On Nicholson Street in Hyattsville, in Maryland, the US, stands the outlandishly decorated house of Clarke Bedford, a retired art conservator at the Hirshhorn Museum. Every square-inch of the exterior is decorated with pieces of metal that Bedford has salvaged or bought. There are old metal fans, statues, fenders and headlights. On the white fence surrounding his house hang more objects that have been bent and shaped. His steampunk cars parked on the street in front of his house have underwent the same kind of treatment.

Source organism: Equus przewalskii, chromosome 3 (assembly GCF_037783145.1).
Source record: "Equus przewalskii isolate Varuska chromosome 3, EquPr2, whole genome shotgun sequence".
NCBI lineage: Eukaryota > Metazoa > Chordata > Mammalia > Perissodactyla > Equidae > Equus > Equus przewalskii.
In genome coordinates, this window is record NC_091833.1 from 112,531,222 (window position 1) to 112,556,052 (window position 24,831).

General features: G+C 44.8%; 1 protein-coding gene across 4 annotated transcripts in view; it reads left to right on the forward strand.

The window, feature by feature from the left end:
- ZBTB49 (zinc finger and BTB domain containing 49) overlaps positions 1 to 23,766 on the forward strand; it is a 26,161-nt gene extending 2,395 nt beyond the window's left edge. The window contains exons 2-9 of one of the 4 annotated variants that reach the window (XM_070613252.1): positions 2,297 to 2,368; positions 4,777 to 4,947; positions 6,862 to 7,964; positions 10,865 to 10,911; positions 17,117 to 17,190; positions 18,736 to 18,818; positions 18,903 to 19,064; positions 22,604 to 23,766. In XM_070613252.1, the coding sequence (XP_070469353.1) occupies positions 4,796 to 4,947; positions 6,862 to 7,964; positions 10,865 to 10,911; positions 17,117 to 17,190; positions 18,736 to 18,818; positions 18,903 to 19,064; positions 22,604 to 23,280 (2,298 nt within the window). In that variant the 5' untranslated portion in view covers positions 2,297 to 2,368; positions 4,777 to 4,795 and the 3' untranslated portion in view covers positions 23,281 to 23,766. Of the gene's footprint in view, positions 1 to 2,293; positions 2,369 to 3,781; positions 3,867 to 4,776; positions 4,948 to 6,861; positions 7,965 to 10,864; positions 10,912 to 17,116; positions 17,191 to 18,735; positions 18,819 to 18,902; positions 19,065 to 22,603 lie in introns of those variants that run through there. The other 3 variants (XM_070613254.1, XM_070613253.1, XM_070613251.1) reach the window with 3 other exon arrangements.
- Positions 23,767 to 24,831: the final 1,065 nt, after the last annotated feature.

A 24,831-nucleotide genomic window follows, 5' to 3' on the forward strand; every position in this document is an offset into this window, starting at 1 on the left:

An artist all his life, Bedford’s home improvement began in 2000 when he began experimenting with his Saab convertible. He ripped off the bumpers, and with other replacements, made his car look more like a ‘30s roadster. He then began incorporating the unused parts into the fencing around his property. Once he was done with the fence, he began working on his house.
Bedford calls his site "As-sem-blage Co-ttage," pronounced in rhyming French. His best-known vehicle, called “Vanadu”, is an ’88 Ford Econoline van.
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